Drug-Related Deaths Plunge In Ohio: How They Did It

Drug-Related Deaths Plunge In Ohio: How They Did It

By Maggie Ethridge 11/28/18

The fading presence of carfentanil may have played a major role in the decline of drug-related deaths in some parts of Ohio.

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drug-related deaths are trending down in Ohio

Overdose deaths in Montgomery County have dramatically decreased in 2018. The county has seen an incredible 54% decline in overdose deaths. There were 548 by November 30 of last year; this year there have been 250.

Dayton, the county seat, is an economically challenged city, deserted of jobs after manufacturers left in droves. Some speculate that this is part of the reason why Dayton had the highest opioid overdose death rates in the nation in 2017.

The overdose deaths in Montgomery County were so rapid and unrelenting that, according to the New York Times, the coroner’s office continuously ran out of space, and ended up renting refrigerated trailers. So what has changed?

The New York Times did extensive research and reporting to answer this question. Dayton Mayor Nan Whaley believes the largest impact on the rate of overdose deaths came from Gov. John Kasich’s decision to expand Medicaid in 2015. This expansion allowed almost 700,000 low-income adults access to free addiction and mental health treatment.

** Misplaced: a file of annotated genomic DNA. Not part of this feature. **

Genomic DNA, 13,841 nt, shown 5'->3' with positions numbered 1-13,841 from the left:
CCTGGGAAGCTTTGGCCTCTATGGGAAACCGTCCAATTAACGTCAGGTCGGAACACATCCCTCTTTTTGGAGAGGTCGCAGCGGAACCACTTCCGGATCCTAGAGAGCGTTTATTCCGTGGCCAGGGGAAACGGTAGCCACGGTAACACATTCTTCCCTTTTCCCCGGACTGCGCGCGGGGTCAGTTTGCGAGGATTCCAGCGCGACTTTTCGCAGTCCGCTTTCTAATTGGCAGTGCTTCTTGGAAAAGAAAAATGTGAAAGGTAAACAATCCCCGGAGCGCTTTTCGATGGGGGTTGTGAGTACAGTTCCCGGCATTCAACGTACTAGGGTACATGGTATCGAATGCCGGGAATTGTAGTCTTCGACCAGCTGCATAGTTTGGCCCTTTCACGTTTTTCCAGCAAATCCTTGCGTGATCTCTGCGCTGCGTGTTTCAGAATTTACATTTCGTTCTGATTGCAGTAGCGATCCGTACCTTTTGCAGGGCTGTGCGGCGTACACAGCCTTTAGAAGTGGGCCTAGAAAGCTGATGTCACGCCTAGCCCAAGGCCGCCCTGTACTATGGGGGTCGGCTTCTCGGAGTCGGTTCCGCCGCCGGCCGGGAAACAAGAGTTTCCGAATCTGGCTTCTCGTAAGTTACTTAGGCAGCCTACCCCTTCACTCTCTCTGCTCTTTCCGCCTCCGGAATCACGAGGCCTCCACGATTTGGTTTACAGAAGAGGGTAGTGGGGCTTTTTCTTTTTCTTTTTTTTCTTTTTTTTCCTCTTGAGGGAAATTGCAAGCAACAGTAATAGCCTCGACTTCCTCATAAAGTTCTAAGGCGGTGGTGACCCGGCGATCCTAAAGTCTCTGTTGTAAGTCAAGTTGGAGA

In addition, the expansion of Medicaid pulled in more than a dozen new treatment providers—both residential and outpatient programs—within a year, providing methadone, buprenorphine and naltrexone treatments. The FDA has approved these medications to treat opioid addiction.

“It’s the basis... for everything we’ve built regarding treatment,” said Mayor Whaley. “If you’re a state that does not have Medicaid expansion, you can’t build a system for addressing this disease.”

Dayton’s East End holds a bimonthly event called Conversations for Change, where people can learn about available addiction treatment options. Food is served, and attendees can meet with treatment providers. 

Significant to a large degree is the fading presence on the streets of Dayton of carfentanil, an analog of the synthetic opioid fentanyl. Carfentanil is described by the CDC as 10,000 times more powerful than morphine, according to the NYT.

In recent years, carfentanil was very present in Ohio street drugs, for unknown reasons. By mid-2017, carfentanil’s hold began to loosen, possibly because drug traffickers realized they were losing many of their customers, said Timothy Plancon, a DEA special agent in charge of Ohio.

A crucial decision made in 2014 by Richard Biehl, Dayton's police chief, likely affected the number of overdose deaths as well. Chief Biehl ordered all officers to carry naloxone. Naloxone (or Narcan) is the medication that reverses opioid overdoses if administered in a timely manner.

Some police officers in Ohio and elsewhere oppose harm reduction tools like naloxone due to a belief that they simply enable drug use, the NYT notes. Still, the evidence is overwhelming that they save lives.

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Maggie May Ethridge is the author of Atmospheric Disturbances: Scenes From a Marriage (Shebooks, 2014) and the recently completed novel, Agitate My Heart. She is a freelance writer published in Rolling Stone, VOX, Washington Post, The Guardian and many others. Find her at her blog Flux Capacitor or on LinkedIn or Twitter.

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